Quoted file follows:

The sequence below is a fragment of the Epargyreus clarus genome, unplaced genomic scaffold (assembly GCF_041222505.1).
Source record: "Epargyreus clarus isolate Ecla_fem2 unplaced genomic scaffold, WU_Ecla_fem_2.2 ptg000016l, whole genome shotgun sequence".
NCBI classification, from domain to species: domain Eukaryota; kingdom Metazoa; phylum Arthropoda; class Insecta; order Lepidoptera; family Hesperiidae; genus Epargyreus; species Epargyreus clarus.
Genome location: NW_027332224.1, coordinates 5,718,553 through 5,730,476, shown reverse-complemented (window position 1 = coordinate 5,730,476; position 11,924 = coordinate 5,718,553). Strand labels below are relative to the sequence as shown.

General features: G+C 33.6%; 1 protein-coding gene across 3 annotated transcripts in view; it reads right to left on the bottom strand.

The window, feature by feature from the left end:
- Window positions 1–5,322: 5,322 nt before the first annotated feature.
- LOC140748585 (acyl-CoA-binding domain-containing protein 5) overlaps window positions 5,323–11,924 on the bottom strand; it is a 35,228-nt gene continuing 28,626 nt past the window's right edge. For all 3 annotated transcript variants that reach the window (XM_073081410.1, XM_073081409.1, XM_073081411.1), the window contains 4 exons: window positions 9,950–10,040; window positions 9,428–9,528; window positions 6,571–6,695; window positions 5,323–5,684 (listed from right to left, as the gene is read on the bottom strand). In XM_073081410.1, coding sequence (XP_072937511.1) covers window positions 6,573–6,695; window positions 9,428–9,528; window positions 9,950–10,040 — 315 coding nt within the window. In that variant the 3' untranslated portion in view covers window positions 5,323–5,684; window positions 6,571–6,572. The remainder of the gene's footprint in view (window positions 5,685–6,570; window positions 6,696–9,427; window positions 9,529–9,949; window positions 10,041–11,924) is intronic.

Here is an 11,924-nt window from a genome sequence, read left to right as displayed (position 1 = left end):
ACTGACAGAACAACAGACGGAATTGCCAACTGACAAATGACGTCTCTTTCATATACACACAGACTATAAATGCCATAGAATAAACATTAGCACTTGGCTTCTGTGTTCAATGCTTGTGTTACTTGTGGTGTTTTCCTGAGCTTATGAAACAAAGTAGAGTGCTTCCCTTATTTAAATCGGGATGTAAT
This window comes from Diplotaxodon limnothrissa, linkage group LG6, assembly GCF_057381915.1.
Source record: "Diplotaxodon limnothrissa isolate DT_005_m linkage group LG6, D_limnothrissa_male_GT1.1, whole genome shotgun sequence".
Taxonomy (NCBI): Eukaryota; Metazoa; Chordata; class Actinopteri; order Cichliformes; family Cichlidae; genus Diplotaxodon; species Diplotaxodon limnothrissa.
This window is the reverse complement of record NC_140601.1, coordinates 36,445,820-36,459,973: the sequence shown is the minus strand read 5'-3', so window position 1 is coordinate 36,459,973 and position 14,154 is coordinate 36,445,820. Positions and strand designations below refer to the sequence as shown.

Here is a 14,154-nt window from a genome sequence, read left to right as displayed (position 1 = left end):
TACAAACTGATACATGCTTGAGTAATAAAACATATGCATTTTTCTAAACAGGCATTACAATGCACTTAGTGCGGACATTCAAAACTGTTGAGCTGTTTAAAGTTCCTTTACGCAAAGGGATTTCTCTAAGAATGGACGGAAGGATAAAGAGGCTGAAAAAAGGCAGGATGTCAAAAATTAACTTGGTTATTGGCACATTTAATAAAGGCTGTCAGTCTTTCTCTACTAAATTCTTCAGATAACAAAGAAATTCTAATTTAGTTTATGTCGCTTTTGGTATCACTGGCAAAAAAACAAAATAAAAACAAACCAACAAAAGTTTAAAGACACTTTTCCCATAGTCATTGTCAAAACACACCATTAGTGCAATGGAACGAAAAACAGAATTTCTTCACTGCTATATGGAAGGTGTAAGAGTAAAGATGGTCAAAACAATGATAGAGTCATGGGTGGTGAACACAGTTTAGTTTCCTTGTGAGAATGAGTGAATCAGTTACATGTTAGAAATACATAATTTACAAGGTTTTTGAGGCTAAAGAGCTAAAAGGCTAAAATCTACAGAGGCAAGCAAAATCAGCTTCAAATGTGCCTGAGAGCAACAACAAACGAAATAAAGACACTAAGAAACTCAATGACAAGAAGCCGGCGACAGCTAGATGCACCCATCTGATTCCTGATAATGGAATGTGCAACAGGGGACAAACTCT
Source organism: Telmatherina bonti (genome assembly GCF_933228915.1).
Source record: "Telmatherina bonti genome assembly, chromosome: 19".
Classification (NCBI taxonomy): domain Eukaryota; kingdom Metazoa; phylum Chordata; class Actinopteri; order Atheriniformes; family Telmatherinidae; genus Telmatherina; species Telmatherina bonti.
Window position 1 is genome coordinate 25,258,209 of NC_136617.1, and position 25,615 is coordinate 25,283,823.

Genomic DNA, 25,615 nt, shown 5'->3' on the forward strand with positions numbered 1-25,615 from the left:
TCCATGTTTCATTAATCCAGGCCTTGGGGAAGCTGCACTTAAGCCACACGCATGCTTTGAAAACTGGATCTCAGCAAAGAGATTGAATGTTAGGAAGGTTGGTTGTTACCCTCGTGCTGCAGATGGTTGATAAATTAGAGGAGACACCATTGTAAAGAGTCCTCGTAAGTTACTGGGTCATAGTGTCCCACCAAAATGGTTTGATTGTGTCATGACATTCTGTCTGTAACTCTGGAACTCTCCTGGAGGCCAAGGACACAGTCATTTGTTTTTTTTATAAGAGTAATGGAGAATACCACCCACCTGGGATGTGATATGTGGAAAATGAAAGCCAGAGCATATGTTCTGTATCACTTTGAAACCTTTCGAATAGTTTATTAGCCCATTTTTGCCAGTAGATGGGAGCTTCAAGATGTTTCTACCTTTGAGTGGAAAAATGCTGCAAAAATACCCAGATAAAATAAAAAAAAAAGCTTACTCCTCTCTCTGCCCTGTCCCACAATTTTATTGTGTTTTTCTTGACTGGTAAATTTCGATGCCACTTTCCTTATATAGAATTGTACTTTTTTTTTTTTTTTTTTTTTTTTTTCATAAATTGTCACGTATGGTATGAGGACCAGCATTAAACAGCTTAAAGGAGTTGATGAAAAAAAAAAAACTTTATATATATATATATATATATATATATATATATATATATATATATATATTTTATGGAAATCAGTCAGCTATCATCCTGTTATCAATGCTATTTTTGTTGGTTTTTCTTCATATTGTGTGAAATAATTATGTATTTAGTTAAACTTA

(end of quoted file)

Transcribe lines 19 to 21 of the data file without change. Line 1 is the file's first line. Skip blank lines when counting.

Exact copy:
Classification (NCBI taxonomy): domain Eukaryota; kingdom Metazoa; phylum Chordata; class Actinopteri; order Atheriniformes; family Telmatherinidae; genus Telmatherina; species Telmatherina bonti.
Window position 1 is genome coordinate 25,258,209 of NC_136617.1, and position 25,615 is coordinate 25,283,823.

Genomic DNA, 25,615 nt, shown 5'->3' on the forward strand with positions numbered 1-25,615 from the left: